Coming to coastal, affluent Jupiter from a smallish town in inland Texas — where there are no zoning laws, lighthouses or turquoise inlets to the ocean — is a welcome challenge, said the town’s new manager Matt Benoit.
“I’m taking this job with no pre-conceived notions. I’m going to show up, keep an open mind and listen,” said Benoit, 43, who is moving his family from Huntsville, Texas. His first day is Feb. 21.
The annual salary for Benoit is $215,000.
Benoit is leaving his five-year position in Huntsville on good terms, said Mayor Andy Brauninger.
Benoit is “a detail guy with a strong personality,” said Brauninger.
Some Huntsville residents took that as a “bully attitude.” Brauniger did not.
“Matt’s not a backslapper. Sometimes, he pushes too hard. He might make a few enemies, but he will get the job done,” said Brauninger.
A native of Denver, Benoit’s first job as a city manager was when he was 23 in 2,500-resident Herington, Kansas. He has taken jobs since then in increasingly larger communities. He describes his management style as an intermediary between the council and the staff.
“I don’t get in the weeds. I let people do their jobs. Both the council and staff want to do good for the community. They sometimes see things from different angles. My job is to bring them together,” said Benoit.
Long-range planning is Benoit’s top asset, said Carol Smith, the executive director of the 525-member Huntsville/Walker County Chamber of Commerce in Texas. She said Benoit was a leader in the recent passage of a $128 million bond issue for infrastructure improvements.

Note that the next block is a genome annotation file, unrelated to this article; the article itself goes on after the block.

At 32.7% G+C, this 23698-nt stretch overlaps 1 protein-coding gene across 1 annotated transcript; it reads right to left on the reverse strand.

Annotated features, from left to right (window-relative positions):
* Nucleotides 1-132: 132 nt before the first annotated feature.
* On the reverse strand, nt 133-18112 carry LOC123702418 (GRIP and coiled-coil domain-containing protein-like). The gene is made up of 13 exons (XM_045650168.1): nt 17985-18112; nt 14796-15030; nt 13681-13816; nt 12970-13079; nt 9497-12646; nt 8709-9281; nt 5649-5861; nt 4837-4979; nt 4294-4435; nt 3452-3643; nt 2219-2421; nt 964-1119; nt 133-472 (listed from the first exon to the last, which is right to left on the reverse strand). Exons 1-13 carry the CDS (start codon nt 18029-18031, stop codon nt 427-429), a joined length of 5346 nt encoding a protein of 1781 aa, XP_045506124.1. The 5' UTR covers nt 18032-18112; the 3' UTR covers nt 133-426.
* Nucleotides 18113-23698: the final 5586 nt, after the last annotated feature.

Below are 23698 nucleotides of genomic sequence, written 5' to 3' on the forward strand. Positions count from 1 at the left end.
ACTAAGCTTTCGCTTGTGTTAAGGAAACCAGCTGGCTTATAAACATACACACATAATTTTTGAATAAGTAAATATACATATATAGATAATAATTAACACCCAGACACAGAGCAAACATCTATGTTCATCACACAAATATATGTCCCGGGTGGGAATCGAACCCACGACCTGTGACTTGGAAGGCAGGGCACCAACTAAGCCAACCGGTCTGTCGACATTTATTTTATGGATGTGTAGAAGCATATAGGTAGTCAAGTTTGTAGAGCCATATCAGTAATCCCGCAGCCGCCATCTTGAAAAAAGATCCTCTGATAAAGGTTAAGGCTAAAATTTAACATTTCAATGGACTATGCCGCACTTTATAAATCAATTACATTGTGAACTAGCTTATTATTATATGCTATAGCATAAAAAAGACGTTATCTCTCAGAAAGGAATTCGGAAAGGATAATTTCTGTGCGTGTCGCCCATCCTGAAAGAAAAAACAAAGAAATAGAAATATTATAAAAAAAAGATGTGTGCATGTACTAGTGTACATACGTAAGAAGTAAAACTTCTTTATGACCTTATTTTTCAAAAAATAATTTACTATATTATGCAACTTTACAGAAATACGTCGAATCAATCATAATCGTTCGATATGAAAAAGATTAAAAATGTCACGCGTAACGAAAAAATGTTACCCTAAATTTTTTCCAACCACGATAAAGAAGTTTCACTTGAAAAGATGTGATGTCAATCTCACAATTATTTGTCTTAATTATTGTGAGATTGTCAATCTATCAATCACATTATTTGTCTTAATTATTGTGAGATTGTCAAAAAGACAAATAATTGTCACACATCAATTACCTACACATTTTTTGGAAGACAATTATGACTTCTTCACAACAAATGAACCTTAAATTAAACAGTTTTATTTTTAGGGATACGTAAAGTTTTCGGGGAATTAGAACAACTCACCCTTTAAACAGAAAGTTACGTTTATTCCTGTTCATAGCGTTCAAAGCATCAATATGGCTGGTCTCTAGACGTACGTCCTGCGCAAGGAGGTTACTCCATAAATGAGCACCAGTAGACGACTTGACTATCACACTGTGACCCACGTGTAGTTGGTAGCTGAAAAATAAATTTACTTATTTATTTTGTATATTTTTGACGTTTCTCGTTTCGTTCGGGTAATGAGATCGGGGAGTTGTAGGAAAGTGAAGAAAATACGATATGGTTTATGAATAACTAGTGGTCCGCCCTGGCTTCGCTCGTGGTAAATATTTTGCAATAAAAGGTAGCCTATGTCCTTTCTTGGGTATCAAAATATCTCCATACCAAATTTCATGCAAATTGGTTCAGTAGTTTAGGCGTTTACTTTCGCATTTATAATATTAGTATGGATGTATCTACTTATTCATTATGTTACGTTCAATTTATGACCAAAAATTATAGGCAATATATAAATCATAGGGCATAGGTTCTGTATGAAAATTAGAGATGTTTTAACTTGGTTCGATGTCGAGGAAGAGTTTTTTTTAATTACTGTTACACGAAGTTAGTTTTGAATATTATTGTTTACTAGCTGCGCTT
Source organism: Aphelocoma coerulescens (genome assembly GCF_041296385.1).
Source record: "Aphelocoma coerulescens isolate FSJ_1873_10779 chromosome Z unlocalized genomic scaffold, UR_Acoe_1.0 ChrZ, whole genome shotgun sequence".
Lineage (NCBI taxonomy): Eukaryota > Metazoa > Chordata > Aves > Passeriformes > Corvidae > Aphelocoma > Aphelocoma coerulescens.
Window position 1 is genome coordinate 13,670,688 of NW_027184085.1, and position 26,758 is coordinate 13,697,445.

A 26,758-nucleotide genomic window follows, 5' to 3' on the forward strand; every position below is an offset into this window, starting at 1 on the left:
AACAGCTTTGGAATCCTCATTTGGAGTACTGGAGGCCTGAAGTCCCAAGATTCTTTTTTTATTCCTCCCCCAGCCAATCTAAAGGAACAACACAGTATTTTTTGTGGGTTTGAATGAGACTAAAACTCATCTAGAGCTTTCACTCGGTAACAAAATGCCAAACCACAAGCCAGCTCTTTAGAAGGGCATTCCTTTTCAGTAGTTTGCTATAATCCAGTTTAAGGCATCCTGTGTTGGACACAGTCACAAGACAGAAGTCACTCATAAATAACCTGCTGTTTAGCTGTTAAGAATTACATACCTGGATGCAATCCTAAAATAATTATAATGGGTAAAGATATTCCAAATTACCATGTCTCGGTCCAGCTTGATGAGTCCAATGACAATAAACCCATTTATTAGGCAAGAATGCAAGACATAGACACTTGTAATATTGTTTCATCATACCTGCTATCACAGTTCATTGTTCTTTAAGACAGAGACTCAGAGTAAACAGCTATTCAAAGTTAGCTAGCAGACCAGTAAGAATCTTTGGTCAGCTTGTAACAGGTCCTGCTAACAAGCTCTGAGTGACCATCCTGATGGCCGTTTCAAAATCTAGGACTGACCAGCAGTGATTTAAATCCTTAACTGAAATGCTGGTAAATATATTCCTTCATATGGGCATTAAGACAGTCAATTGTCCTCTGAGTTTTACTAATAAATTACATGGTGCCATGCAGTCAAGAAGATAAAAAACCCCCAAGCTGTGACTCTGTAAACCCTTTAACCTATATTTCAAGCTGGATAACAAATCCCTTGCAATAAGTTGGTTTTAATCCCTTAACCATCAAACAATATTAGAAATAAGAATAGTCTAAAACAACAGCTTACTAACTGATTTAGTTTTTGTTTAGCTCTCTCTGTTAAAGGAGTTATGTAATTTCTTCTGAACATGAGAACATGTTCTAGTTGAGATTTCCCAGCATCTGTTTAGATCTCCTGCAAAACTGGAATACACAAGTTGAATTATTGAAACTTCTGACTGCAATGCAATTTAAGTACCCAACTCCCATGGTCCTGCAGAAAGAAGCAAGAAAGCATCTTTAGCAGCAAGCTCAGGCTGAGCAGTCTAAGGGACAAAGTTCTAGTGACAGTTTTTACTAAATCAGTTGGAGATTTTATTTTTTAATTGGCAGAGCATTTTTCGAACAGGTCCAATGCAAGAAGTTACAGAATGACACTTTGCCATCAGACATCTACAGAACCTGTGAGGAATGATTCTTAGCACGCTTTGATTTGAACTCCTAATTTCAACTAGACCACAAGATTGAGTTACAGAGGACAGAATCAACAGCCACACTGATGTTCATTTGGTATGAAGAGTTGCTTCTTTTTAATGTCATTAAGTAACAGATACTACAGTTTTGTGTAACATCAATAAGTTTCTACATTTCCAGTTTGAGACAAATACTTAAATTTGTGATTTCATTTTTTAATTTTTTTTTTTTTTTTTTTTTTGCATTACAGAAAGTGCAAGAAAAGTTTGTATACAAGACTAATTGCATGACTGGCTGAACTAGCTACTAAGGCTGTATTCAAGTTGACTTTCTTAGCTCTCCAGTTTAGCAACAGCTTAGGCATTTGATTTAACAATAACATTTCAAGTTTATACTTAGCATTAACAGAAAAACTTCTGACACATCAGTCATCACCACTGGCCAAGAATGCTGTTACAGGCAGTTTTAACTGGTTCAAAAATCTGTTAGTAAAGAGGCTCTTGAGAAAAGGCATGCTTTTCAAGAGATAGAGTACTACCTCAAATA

“(Benoit) has been city manager in different communities with different rules. He adapts very well,” said Smith.
Huntsville is an inland southeast Texas city of about 39,000. Jupiter has about 64,000 residents. Huntsville’s annual operating budget is about $70 million. Jupiter’s is about $90 million. The average home value and the median income in Huntsville is about half as much as Jupiter.
Huntsville has about 280 municipal employees, about 100 less than Jupiter.
Another big difference between Jupiter and Huntsville is zoning laws.
Huntsville, like most of the rest of Texas, doesn’t have any. That means hotels, houses, factories and playgrounds all must learn to co-exist in the same neighborhoods. While homeowners associations have deed restrictions, Texas does not regulate what and where structures can be built.
Benoit said his experiences in other communities have prepared him to handle the switch.
“I speak both languages,” said Benoit.
Florida’s Sunshine laws, seen as among the most open in the nation, will not be an issue, said Benoit.
“Every e-mail, phone call and memo is open the the public here. I’m totally comfortable with it,” Benoit said.
A nationwide search to replace former Jupiter Town Manager Andy Lukasik — whose annual salary was about $180,000 — drew about 60 applicants from throughout the nation, including Jupiter Police Chief Frank Kitzerow.
In addition to his salary, Benoit’s contract calls for annual 2.5 percent raises for the first four years. He has a monthly car allowance of $650, and a monthly cell phone allowance of $200. The town is paying moving expenses up to $20,000.
RESUME: Matt Benoit
- 43 years old, from Denver.
- Benoit and his wife Micki, a speech therapist, have a son, Garrett, 14, and a daughter Madie, 17. They have a pet male labrador named Boscoe.
- Prior to being Huntsville city manager, Benoit was assistant city manager in Farmers Branch, Texas, for three years. Benoit also held assistant and city manager positions in Wichita Falls, Texas and Herington, Kansas.
- Benoit has a master’s degree in public administration from Kansas State University. He has a bachelor’s degree in history/political science from Bethany College in Lindsborg, Kansas.
- His hobbies are watching his kids play sports, fishing and exercise. He played guard in basketball and tight end in football at Bethany College.
- “I’m a big Denver Broncos fan,” he said.